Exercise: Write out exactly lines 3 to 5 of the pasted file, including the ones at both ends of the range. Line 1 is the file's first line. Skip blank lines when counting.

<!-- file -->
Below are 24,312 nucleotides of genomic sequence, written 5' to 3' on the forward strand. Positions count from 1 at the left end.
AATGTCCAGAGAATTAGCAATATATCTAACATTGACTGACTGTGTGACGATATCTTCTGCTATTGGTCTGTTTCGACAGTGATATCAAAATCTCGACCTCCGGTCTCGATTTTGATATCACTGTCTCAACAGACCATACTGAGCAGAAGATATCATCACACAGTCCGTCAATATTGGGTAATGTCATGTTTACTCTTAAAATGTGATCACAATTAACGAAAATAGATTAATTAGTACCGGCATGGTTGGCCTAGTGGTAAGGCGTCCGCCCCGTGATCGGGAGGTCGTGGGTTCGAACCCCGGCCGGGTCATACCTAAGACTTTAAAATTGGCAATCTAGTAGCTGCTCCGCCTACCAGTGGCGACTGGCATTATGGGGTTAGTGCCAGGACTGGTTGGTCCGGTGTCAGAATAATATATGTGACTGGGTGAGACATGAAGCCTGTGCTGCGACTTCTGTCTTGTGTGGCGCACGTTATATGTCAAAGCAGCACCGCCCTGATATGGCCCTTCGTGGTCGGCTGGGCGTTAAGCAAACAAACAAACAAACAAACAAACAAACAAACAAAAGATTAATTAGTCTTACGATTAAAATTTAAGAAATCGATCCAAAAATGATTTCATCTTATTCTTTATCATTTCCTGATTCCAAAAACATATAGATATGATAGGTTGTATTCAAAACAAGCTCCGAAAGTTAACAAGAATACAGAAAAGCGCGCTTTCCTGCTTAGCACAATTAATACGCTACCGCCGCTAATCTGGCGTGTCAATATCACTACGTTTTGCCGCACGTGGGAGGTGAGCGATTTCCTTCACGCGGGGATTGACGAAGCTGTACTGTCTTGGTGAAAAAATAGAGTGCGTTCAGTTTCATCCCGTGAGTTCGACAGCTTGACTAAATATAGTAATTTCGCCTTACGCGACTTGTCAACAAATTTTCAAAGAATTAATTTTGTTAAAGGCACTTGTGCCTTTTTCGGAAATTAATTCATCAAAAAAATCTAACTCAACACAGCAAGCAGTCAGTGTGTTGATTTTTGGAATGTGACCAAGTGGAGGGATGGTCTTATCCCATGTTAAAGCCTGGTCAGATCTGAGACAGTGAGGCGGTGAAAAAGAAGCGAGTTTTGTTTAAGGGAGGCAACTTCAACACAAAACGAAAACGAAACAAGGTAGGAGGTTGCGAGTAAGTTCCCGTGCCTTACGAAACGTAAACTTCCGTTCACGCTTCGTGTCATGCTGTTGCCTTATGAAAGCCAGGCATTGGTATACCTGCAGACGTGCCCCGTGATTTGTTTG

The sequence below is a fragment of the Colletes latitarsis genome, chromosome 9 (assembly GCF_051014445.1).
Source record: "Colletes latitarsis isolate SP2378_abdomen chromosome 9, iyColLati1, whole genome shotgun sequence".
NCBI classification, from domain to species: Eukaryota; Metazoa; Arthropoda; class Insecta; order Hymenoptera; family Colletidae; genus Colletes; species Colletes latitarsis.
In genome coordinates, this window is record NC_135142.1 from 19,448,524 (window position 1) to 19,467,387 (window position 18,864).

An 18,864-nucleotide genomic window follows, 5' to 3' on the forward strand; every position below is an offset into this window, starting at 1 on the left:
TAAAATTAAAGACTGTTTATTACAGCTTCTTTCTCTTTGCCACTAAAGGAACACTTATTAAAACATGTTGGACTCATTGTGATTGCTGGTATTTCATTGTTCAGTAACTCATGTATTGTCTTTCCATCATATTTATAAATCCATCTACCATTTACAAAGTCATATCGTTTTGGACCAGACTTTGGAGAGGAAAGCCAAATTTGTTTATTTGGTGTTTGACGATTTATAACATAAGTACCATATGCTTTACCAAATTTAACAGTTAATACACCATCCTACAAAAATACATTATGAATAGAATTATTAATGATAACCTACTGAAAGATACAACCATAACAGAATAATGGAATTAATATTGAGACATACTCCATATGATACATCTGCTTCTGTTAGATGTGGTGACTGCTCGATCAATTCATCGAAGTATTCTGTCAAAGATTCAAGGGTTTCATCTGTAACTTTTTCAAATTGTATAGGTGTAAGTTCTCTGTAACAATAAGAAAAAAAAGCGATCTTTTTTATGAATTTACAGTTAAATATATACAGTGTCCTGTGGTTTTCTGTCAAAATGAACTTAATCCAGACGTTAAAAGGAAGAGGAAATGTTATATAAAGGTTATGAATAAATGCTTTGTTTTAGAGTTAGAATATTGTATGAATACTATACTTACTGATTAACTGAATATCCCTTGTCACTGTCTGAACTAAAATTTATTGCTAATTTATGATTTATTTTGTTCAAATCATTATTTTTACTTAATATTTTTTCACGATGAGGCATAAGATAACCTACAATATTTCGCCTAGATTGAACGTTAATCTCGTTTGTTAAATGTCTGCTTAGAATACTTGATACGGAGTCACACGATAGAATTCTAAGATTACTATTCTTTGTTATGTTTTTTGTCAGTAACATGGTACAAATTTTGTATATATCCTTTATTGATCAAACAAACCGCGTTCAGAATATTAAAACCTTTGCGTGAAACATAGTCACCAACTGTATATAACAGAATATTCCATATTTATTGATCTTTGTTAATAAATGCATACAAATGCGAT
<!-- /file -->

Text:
The sequence below is a fragment of the Colletes latitarsis genome, chromosome 9 (assembly GCF_051014445.1).
Source record: "Colletes latitarsis isolate SP2378_abdomen chromosome 9, iyColLati1, whole genome shotgun sequence".
NCBI classification, from domain to species: Eukaryota; Metazoa; Arthropoda; class Insecta; order Hymenoptera; family Colletidae; genus Colletes; species Colletes latitarsis.